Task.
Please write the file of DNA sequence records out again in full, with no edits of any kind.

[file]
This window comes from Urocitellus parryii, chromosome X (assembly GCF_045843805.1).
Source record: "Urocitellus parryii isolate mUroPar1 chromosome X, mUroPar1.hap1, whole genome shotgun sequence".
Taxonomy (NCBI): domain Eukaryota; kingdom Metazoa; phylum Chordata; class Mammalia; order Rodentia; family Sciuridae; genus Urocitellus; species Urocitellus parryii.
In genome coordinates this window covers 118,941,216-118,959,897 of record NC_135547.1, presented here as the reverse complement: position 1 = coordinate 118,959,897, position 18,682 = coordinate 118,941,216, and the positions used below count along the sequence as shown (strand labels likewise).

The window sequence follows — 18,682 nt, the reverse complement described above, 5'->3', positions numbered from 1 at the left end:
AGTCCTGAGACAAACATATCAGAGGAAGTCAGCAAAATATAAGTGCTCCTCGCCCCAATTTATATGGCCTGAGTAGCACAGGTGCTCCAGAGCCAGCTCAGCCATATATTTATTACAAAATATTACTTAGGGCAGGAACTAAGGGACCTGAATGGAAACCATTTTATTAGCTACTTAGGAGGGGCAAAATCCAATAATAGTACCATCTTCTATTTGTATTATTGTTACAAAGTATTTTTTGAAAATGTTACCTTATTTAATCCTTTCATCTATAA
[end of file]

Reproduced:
This window comes from Urocitellus parryii, chromosome X (assembly GCF_045843805.1).
Source record: "Urocitellus parryii isolate mUroPar1 chromosome X, mUroPar1.hap1, whole genome shotgun sequence".
Taxonomy (NCBI): domain Eukaryota; kingdom Metazoa; phylum Chordata; class Mammalia; order Rodentia; family Sciuridae; genus Urocitellus; species Urocitellus parryii.
In genome coordinates this window covers 118,941,216-118,959,897 of record NC_135547.1, presented here as the reverse complement: position 1 = coordinate 118,959,897, position 18,682 = coordinate 118,941,216, and the positions used below count along the sequence as shown (strand labels likewise).

The window sequence follows — 18,682 nt, the reverse complement described above, 5'->3', positions numbered from 1 at the left end:
AGTCCTGAGACAAACATATCAGAGGAAGTCAGCAAAATATAAGTGCTCCTCGCCCCAATTTATATGGCCTGAGTAGCACAGGTGCTCCAGAGCCAGCTCAGCCATATATTTATTACAAAATATTACTTAGGGCAGGAACTAAGGGACCTGAATGGAAACCATTTTATTAGCTACTTAGGAGGGGCAAAATCCAATAATAGTACCATCTTCTATTTGTATTATTGTTACAAAGTATTTTTTGAAAATGTTACCTTATTTAATCCTTTCATCTATAA